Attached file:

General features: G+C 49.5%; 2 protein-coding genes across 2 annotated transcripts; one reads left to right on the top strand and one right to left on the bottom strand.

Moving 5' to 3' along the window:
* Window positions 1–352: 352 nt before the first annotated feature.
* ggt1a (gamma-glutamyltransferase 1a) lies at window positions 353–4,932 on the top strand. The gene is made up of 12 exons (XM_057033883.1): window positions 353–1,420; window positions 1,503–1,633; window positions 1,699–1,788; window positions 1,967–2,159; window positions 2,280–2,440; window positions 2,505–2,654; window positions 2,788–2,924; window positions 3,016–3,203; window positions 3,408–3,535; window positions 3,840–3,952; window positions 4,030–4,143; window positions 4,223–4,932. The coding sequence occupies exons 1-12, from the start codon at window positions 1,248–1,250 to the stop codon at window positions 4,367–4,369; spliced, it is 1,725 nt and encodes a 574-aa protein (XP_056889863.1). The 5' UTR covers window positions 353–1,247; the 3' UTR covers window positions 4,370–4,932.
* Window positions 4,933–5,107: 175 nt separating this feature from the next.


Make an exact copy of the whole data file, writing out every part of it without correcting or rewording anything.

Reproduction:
General features: G+C 49.5%; 2 protein-coding genes across 2 annotated transcripts; one reads left to right on the top strand and one right to left on the bottom strand.

Moving 5' to 3' along the window:
* Window positions 1–352: 352 nt before the first annotated feature.
* ggt1a (gamma-glutamyltransferase 1a) lies at window positions 353–4,932 on the top strand. The gene is made up of 12 exons (XM_057033883.1): window positions 353–1,420; window positions 1,503–1,633; window positions 1,699–1,788; window positions 1,967–2,159; window positions 2,280–2,440; window positions 2,505–2,654; window positions 2,788–2,924; window positions 3,016–3,203; window positions 3,408–3,535; window positions 3,840–3,952; window positions 4,030–4,143; window positions 4,223–4,932. The coding sequence occupies exons 1-12, from the start codon at window positions 1,248–1,250 to the stop codon at window positions 4,367–4,369; spliced, it is 1,725 nt and encodes a 574-aa protein (XP_056889863.1). The 5' UTR covers window positions 353–1,247; the 3' UTR covers window positions 4,370–4,932.
* Window positions 4,933–5,107: 175 nt separating this feature from the next.